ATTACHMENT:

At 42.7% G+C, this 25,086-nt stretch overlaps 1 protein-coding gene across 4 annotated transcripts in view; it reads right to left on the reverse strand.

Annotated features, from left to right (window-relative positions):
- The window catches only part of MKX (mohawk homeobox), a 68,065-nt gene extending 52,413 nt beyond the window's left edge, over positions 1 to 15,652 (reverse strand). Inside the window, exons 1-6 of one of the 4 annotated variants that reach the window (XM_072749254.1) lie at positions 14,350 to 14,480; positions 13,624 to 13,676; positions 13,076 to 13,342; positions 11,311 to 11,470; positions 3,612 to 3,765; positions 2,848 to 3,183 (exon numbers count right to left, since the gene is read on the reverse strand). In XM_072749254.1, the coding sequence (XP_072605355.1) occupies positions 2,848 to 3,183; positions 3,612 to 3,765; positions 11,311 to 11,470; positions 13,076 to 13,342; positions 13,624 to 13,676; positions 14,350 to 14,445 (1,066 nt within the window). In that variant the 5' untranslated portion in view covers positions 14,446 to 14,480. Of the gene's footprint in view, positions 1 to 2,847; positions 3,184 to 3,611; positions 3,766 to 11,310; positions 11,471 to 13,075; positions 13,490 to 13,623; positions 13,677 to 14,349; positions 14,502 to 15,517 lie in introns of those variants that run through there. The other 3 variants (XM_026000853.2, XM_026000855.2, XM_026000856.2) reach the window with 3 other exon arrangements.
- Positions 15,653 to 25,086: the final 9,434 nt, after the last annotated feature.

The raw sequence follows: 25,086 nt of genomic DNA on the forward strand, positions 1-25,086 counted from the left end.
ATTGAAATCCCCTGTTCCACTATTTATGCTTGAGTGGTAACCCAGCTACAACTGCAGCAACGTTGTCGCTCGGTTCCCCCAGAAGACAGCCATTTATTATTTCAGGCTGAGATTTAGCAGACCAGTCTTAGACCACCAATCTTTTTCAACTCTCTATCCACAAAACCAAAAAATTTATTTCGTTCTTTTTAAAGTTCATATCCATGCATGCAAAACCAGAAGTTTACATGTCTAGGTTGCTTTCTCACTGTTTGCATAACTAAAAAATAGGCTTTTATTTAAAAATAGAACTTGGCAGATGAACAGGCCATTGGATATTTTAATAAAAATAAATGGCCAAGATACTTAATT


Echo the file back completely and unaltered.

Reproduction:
At 42.7% G+C, this 25,086-nt stretch overlaps 1 protein-coding gene across 4 annotated transcripts in view; it reads right to left on the reverse strand.

Annotated features, from left to right (window-relative positions):
- The window catches only part of MKX (mohawk homeobox), a 68,065-nt gene extending 52,413 nt beyond the window's left edge, over positions 1 to 15,652 (reverse strand). Inside the window, exons 1-6 of one of the 4 annotated variants that reach the window (XM_072749254.1) lie at positions 14,350 to 14,480; positions 13,624 to 13,676; positions 13,076 to 13,342; positions 11,311 to 11,470; positions 3,612 to 3,765; positions 2,848 to 3,183 (exon numbers count right to left, since the gene is read on the reverse strand). In XM_072749254.1, the coding sequence (XP_072605355.1) occupies positions 2,848 to 3,183; positions 3,612 to 3,765; positions 11,311 to 11,470; positions 13,076 to 13,342; positions 13,624 to 13,676; positions 14,350 to 14,445 (1,066 nt within the window). In that variant the 5' untranslated portion in view covers positions 14,446 to 14,480. Of the gene's footprint in view, positions 1 to 2,847; positions 3,184 to 3,611; positions 3,766 to 11,310; positions 11,471 to 13,075; positions 13,490 to 13,623; positions 13,677 to 14,349; positions 14,502 to 15,517 lie in introns of those variants that run through there. The other 3 variants (XM_026000853.2, XM_026000855.2, XM_026000856.2) reach the window with 3 other exon arrangements.
- Positions 15,653 to 25,086: the final 9,434 nt, after the last annotated feature.

The raw sequence follows: 25,086 nt of genomic DNA on the forward strand, positions 1-25,086 counted from the left end.
ATTGAAATCCCCTGTTCCACTATTTATGCTTGAGTGGTAACCCAGCTACAACTGCAGCAACGTTGTCGCTCGGTTCCCCCAGAAGACAGCCATTTATTATTTCAGGCTGAGATTTAGCAGACCAGTCTTAGACCACCAATCTTTTTCAACTCTCTATCCACAAAACCAAAAAATTTATTTCGTTCTTTTTAAAGTTCATATCCATGCATGCAAAACCAGAAGTTTACATGTCTAGGTTGCTTTCTCACTGTTTGCATAACTAAAAAATAGGCTTTTATTTAAAAATAGAACTTGGCAGATGAACAGGCCATTGGATATTTTAATAAAAATAAATGGCCAAGATACTTAATT